How should hotels and other property types choose the right mix in order to maximise revenue? Click. investigates…
by Lottie Gross, Click. Travel Writer
Your product might be the best in your location and your rates competitive, but the success of any hotel is dictated by having the right distribution strategy in place.
Distribution channels today go well beyond the high street travel agents and tour operators many hotels once relied upon, with hotels’ own websites and online travel agents (OTAs) now thrown into the mix. This means properties of all shapes and sizes need to carefully consider how and where they’re selling rooms, especially in a world where the average consumer might conduct more than 52 searches online and consider multiple brands over a course of five months before actually booking anything.
Optimum channel mix
“It all depends on the type of hotel,” says Adam Turner, a hotel sales consultant who has worked for the likes of Ritz-Carlton and Jumeirah in destinations ranging from Dubai to the Maldives.
“In the Maldives, for example, you’d get very little corporate business so there’s no point in even going after it,” he explains. “You might get a bit of group business coming in, but that’s something that’s nice to have and you wouldn’t focus your sales team onto that. Whereas a city hotel would be exactly the opposite.”
Knowing your strengths and then focusing on driving business through the relevant channels to maximise your revenue per available room is crucial, adds Turner.
Spanish hotels group Palladium has a diverse portfolio of properties throughout Spain, from central city hotels to beach resorts in Ibiza, so different tactics are needed for each.
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“Our city-based business properties are not going to be booked in the same way as our beachside resorts,” explains Rafael Rubi, Corporate Director of e-commerce. “We also attract different types of customers at different times of year and they may have different booking habits.”
He adds: “In the summer holidays, we attract a strong family market who would travel for a seven or 14-night holiday, often via a tour operator. Outside of the main season, we may get shorter stays which might be booked via other channels. We need to ensure we offer a competitive proposition including direct-sell, online and via the tour operation to maintain competitive and give the customer what they want.”
Ultimately, he says, the key is to know your product, know your audience and their booking preferences and know the travel and tourism infrastructure to the destination that you are operating.
Using different channels
Different channels can add value to your distribution mix. For example, working with OTAs allows The Langham Hotel to best reach the leisure market, says Jamie Blackmore, Director of Revenue Management at The Langham Hotel in London, while other channels offer different types of business.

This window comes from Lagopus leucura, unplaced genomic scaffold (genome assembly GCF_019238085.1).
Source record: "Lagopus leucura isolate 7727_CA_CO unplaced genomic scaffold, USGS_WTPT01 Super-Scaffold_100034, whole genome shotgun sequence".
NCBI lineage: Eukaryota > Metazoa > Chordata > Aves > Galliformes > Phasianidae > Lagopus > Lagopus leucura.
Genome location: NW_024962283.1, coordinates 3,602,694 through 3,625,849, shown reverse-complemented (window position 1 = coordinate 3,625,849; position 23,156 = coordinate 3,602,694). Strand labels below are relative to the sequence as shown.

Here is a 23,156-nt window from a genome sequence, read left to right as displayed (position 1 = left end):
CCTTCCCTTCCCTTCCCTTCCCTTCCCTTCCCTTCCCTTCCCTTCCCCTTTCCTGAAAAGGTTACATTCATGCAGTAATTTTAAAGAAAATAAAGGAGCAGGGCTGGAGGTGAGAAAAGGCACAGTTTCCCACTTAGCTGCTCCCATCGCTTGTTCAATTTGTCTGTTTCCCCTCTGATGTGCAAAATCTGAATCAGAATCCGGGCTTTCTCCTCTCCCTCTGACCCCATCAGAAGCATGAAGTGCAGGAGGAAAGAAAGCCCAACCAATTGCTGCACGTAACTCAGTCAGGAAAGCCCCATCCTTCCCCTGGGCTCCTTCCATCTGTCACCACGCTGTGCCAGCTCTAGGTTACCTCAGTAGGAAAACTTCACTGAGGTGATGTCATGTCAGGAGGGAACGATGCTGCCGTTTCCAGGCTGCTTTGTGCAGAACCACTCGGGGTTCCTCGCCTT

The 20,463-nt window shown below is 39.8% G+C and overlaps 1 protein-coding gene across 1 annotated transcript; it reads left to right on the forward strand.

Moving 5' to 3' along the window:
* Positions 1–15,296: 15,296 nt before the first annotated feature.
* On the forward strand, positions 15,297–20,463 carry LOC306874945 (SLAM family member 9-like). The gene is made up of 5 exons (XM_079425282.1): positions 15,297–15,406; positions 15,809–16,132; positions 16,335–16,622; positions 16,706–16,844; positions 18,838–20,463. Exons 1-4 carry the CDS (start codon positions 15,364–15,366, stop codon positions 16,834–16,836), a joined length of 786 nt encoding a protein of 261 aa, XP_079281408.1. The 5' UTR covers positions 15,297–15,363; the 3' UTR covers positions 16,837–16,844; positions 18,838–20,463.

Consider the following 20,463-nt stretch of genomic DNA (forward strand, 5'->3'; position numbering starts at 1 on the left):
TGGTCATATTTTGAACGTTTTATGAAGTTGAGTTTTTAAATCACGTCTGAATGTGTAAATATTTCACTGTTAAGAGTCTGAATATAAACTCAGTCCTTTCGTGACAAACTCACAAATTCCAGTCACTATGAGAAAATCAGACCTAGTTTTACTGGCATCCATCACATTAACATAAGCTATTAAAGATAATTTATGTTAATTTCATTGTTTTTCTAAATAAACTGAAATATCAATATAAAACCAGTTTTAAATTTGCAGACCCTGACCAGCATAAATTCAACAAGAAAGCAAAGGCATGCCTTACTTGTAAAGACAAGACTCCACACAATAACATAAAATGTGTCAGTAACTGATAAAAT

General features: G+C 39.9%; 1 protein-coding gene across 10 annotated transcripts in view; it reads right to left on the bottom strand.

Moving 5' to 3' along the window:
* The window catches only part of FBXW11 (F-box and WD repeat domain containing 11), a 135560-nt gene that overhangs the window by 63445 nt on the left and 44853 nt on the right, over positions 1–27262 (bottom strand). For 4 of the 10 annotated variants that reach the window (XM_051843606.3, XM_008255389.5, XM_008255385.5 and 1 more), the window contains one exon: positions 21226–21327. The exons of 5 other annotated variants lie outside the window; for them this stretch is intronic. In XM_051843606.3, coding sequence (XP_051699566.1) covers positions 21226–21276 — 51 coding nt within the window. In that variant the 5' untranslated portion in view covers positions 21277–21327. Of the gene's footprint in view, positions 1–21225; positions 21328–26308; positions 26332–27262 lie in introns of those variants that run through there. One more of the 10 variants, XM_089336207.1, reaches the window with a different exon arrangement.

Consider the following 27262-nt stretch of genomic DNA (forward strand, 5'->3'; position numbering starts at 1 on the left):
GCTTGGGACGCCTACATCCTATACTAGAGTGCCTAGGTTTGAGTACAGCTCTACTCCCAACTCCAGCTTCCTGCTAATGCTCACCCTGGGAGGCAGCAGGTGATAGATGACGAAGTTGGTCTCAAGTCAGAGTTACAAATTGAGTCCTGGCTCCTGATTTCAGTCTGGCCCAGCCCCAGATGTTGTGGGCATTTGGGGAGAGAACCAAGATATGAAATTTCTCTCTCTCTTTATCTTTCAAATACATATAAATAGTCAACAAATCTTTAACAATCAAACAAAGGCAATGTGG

He says: “[A] Global Distribution System gives us access to corporate clients, our brand website allows us to showcase the entire hotel offering, wholesale agents are essential in capturing some of the developing markets and Middle Eastern business, and partnerships with luxury agents via sources such as the Virtuoso network are also vital in the five-star market.”
Channel mix also depends on size: a small, independent hotel group will likely utilise channels differently to larger chains and world-renowned brands.
“Global names such as Hilton or Radisson have the autonomy and power to encourage people to book direct because they have the marketing budgets,” says Mike Brackney, Group Revenue Manager at Nelson Hotels – a small group of three hotels in Cheshire, England.
“A lot of independent hotel groups like ourselves, and smaller properties, rely on OTAs quite heavily instead,” he says.
Flexibility is important, too. If a hotel relies too heavily on one type of business, they can be left in the lurch if that business suddenly slows down. “You can’t base all your business on wholesale, or MICE (meetings, incentives, conferences, and exhibitions), because if that suddenly drops off you haven’t got anywhere to turn fast enough,” says Turner.
“You’ve got to have a mix of those channels you know you can bank on, and then you’ve got to make sure your pricing is correct, and you’ve got to make sure your sales team is out there ensuring those channels know your product.”
Technology is here to help with this, making revenue management a far more fluid affair. “There’s technology that wasn’t available seven or eight years ago that means today we can close down or open up rates as and when we need to,” says Brackney.
Other technologies out there allow hotels to benchmark distribution against their competitors and address any gaps in the distribution strategy.
The challenges for hoteliers goes beyond knowing where to distribute, though. Turner explains that in-house teams must work closely and collaboratively to ensure they’re selling in the right places at the right price. He says it’s important the sales team and revenue team work “hand-in-glove”.
“It’s quite an interesting dynamic because revenue directors and sales directors often go head-to-head because they want different things. The sales director might have some really key clients they need to keep sweet, whether it be on a tour operator basis or corporate clients coming in, and the revenue manager would sometimes look at that business and say it’s too cheap,” he reveals.
“One of the key things hotels need to work on is getting those two areas working together for the common good on a long-term basis, rather than a transactional basis.”
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Lottie Gross is a freelance travel writer and journalistMore by Lottie Gross
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